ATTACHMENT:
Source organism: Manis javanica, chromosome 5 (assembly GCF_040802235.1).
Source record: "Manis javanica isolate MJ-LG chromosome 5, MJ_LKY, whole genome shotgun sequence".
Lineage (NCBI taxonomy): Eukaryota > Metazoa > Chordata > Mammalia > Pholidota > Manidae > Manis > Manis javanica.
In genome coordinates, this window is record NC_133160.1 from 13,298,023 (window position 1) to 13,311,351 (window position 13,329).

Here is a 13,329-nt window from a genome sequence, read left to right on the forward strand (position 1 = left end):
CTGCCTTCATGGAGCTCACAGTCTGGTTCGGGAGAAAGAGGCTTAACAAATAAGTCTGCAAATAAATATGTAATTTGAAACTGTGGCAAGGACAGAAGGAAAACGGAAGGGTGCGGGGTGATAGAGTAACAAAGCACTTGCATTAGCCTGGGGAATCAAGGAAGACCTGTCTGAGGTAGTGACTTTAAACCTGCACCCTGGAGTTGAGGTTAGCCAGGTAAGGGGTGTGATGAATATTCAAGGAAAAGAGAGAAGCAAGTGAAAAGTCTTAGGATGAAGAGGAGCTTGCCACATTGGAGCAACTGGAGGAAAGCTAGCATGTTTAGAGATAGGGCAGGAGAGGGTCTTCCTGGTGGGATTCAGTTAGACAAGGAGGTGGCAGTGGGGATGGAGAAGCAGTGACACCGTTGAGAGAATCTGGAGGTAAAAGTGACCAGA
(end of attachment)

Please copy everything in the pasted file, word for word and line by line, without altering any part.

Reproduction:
Source organism: Manis javanica, chromosome 5 (assembly GCF_040802235.1).
Source record: "Manis javanica isolate MJ-LG chromosome 5, MJ_LKY, whole genome shotgun sequence".
Lineage (NCBI taxonomy): Eukaryota > Metazoa > Chordata > Mammalia > Pholidota > Manidae > Manis > Manis javanica.
In genome coordinates, this window is record NC_133160.1 from 13,298,023 (window position 1) to 13,311,351 (window position 13,329).

Here is a 13,329-nt window from a genome sequence, read left to right on the forward strand (position 1 = left end):
CTGCCTTCATGGAGCTCACAGTCTGGTTCGGGAGAAAGAGGCTTAACAAATAAGTCTGCAAATAAATATGTAATTTGAAACTGTGGCAAGGACAGAAGGAAAACGGAAGGGTGCGGGGTGATAGAGTAACAAAGCACTTGCATTAGCCTGGGGAATCAAGGAAGACCTGTCTGAGGTAGTGACTTTAAACCTGCACCCTGGAGTTGAGGTTAGCCAGGTAAGGGGTGTGATGAATATTCAAGGAAAAGAGAGAAGCAAGTGAAAAGTCTTAGGATGAAGAGGAGCTTGCCACATTGGAGCAACTGGAGGAAAGCTAGCATGTTTAGAGATAGGGCAGGAGAGGGTCTTCCTGGTGGGATTCAGTTAGACAAGGAGGTGGCAGTGGGGATGGAGAAGCAGTGACACCGTTGAGAGAATCTGGAGGTAAAAGTGACCAGA